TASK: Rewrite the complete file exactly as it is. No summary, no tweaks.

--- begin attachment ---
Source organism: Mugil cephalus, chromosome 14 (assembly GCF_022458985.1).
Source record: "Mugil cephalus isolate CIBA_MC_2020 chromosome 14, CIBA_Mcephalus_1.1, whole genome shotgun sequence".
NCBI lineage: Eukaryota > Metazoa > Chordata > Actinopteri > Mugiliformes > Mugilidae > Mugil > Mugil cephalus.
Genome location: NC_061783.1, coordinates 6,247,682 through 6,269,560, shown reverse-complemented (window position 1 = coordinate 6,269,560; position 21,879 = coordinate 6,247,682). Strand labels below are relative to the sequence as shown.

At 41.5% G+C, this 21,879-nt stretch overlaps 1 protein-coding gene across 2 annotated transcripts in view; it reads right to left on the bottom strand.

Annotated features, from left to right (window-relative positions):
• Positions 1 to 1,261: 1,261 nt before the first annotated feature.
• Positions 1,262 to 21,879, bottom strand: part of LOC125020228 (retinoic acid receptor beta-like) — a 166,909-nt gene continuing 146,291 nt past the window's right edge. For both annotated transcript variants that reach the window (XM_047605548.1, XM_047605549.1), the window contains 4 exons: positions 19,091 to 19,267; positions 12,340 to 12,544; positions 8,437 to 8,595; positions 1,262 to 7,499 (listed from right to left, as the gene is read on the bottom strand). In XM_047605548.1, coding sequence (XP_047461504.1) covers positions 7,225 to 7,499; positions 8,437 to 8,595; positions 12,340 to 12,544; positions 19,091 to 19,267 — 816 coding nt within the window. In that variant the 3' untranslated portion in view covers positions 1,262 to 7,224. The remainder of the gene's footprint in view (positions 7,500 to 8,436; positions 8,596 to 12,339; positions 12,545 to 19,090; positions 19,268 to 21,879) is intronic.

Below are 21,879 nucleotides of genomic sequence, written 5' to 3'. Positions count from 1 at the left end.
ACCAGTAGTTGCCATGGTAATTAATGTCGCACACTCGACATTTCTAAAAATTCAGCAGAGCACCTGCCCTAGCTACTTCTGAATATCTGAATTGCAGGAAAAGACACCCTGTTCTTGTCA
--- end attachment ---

Source organism: Mugil cephalus, chromosome 14 (assembly GCF_022458985.1).
Source record: "Mugil cephalus isolate CIBA_MC_2020 chromosome 14, CIBA_Mcephalus_1.1, whole genome shotgun sequence".
NCBI lineage: Eukaryota > Metazoa > Chordata > Actinopteri > Mugiliformes > Mugilidae > Mugil > Mugil cephalus.
Genome location: NC_061783.1, coordinates 6,247,682 through 6,269,560, shown reverse-complemented (window position 1 = coordinate 6,269,560; position 21,879 = coordinate 6,247,682). Strand labels below are relative to the sequence as shown.

At 41.5% G+C, this 21,879-nt stretch overlaps 1 protein-coding gene across 2 annotated transcripts in view; it reads right to left on the bottom strand.

Annotated features, from left to right (window-relative positions):
• Positions 1 to 1,261: 1,261 nt before the first annotated feature.
• Positions 1,262 to 21,879, bottom strand: part of LOC125020228 (retinoic acid receptor beta-like) — a 166,909-nt gene continuing 146,291 nt past the window's right edge. For both annotated transcript variants that reach the window (XM_047605548.1, XM_047605549.1), the window contains 4 exons: positions 19,091 to 19,267; positions 12,340 to 12,544; positions 8,437 to 8,595; positions 1,262 to 7,499 (listed from right to left, as the gene is read on the bottom strand). In XM_047605548.1, coding sequence (XP_047461504.1) covers positions 7,225 to 7,499; positions 8,437 to 8,595; positions 12,340 to 12,544; positions 19,091 to 19,267 — 816 coding nt within the window. In that variant the 3' untranslated portion in view covers positions 1,262 to 7,224. The remainder of the gene's footprint in view (positions 7,500 to 8,436; positions 8,596 to 12,339; positions 12,545 to 19,090; positions 19,268 to 21,879) is intronic.

Below are 21,879 nucleotides of genomic sequence, written 5' to 3'. Positions count from 1 at the left end.
ACCAGTAGTTGCCATGGTAATTAATGTCGCACACTCGACATTTCTAAAAATTCAGCAGAGCACCTGCCCTAGCTACTTCTGAATATCTGAATTGCAGGAAAAGACACCCTGTTCTTGTCA